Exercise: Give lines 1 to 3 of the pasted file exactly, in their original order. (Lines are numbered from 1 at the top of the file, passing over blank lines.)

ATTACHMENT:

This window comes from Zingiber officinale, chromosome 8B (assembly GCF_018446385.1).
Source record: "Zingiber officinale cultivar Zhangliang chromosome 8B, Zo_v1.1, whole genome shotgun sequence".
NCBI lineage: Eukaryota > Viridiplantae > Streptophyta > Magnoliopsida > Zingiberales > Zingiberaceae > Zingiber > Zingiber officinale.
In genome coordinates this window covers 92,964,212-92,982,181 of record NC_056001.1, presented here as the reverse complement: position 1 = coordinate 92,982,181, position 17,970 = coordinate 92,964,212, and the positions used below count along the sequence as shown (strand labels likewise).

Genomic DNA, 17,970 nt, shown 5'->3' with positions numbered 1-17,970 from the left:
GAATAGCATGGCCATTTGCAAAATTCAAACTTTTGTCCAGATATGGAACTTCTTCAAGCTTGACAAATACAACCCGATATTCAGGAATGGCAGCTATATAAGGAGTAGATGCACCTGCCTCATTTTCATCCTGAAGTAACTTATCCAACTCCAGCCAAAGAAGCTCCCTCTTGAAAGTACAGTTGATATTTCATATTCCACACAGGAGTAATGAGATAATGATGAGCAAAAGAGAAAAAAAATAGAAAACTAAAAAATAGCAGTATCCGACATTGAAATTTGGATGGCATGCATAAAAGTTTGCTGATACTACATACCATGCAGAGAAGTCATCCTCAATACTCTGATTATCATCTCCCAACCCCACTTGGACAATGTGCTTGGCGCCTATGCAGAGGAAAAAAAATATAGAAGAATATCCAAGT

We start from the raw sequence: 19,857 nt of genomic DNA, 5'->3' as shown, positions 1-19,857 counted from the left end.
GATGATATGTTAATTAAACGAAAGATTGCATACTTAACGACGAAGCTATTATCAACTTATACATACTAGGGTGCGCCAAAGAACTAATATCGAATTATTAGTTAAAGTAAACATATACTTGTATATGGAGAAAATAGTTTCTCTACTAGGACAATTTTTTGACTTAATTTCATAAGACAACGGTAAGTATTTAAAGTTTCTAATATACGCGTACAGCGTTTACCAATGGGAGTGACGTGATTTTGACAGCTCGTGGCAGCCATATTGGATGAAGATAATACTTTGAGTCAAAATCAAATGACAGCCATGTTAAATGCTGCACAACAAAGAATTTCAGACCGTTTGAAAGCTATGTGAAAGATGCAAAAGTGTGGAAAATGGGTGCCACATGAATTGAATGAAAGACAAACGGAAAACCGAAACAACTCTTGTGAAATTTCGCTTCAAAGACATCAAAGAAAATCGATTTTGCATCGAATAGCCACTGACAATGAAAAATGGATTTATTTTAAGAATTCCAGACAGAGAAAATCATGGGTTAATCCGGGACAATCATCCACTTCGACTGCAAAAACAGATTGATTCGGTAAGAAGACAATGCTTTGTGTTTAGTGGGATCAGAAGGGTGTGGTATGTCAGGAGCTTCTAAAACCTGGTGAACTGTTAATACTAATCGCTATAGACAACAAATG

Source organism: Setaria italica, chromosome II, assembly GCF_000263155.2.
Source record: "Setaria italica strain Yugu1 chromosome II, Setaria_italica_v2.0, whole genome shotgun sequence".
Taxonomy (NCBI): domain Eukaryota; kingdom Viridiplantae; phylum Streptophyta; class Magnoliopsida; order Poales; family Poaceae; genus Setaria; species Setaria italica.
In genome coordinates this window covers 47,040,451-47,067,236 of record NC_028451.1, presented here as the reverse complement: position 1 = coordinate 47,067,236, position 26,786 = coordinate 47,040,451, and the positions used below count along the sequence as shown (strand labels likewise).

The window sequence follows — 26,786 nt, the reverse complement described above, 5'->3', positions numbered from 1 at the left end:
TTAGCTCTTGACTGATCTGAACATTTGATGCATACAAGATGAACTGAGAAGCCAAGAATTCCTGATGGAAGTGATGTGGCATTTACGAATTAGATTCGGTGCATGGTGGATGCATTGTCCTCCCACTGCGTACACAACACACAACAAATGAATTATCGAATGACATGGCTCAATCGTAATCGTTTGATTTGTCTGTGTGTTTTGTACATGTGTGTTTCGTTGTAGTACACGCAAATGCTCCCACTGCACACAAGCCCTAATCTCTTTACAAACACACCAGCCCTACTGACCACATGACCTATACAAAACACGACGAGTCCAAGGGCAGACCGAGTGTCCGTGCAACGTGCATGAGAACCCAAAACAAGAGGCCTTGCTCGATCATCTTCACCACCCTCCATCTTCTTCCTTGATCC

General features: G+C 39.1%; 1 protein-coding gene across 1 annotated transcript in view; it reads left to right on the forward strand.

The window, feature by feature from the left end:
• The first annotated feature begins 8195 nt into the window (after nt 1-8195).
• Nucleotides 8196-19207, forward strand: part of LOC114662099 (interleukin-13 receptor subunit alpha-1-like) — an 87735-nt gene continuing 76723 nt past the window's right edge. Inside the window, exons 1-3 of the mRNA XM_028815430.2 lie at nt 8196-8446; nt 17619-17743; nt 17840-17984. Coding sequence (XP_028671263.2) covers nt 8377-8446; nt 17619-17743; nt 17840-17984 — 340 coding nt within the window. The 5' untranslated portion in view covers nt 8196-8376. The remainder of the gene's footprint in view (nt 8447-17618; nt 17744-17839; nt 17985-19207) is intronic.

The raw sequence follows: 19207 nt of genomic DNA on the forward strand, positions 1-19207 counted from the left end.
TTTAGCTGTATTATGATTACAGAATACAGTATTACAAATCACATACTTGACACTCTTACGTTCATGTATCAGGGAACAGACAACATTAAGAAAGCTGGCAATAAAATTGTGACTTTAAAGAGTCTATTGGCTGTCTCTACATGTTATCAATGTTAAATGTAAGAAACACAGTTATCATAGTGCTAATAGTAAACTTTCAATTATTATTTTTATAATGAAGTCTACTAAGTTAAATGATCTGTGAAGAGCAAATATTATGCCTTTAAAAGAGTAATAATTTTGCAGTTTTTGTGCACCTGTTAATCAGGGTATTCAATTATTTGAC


This window comes from Zingiber officinale, chromosome 8B (assembly GCF_018446385.1).
Source record: "Zingiber officinale cultivar Zhangliang chromosome 8B, Zo_v1.1, whole genome shotgun sequence".
NCBI lineage: Eukaryota > Viridiplantae > Streptophyta > Magnoliopsida > Zingiberales > Zingiberaceae > Zingiber > Zingiber officinale.